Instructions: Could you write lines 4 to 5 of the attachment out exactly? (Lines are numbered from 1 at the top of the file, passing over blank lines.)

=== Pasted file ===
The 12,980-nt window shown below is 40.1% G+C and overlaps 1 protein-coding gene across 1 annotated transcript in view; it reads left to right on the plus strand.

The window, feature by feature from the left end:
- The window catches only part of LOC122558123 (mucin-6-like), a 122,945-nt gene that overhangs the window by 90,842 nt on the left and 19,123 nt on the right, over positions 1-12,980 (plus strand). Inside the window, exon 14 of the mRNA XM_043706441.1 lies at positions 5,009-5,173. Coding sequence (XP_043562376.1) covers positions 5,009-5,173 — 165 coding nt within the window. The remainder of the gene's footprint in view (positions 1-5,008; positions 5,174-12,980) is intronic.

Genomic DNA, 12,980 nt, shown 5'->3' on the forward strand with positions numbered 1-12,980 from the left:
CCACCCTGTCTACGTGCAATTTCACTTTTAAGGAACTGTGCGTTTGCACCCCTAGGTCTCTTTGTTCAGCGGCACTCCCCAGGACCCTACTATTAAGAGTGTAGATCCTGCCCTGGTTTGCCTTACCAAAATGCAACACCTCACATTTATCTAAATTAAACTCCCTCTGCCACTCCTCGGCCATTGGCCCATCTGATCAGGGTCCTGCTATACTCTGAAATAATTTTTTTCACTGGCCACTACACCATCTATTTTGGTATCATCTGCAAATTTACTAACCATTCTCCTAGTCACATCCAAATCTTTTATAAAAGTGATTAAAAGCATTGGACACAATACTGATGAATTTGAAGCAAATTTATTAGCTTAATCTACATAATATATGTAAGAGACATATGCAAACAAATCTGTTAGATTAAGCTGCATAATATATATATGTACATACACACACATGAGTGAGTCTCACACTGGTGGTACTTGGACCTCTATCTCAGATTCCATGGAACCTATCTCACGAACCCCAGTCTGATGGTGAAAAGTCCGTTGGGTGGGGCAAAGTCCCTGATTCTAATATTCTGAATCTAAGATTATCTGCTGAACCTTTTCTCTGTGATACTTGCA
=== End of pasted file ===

Genomic DNA, 12,980 nt, shown 5'->3' on the forward strand with positions numbered 1-12,980 from the left:
CCACCCTGTCTACGTGCAATTTCACTTTTAAGGAACTGTGCGTTTGCACCCCTAGGTCTCTTTGTTCAGCGGCACTCCCCAGGACCCTACTATTAAGAGTGTAGATCCTGCCCTGGTTTGCCTTACCAAAATGCAACACCTCACATTTATCTAAATTAAACTCCCTCTGCCACTCCTCGGCCATTGGCCCATCTGATCAGGGTCCTGCTATACTCTGAAATAATTTTTTTCACTGGCCACTACACCATCTATTTTGGTATCATCTGCAAATTTACTAACCATTCTCCTAGTCACATCCAAATCTTTTATAAAAGTGATTAAAAGCATTGGACACAATACTGATGAATTTGAAGCAAATTTATTAGCTTAATCTACATAATATATGTAAGAGACATATGCAAACAAATCTGTTAGATTAAGCTGCATAATATATATATGTACATACACACACATGAGTGAGTCTCACACTGGTGGTACTTGGACCTCTATCTCAGATTCCATGGAACCTATCTCACGAACCCCAGTCTGATGGTGAAAAGTCCGTTGGGTGGGGCAAAGTCCCTGATTCTAATATTCTGAATCTAAGATTATCTGCTGAACCTTTTCTCTGTGATACTTGCA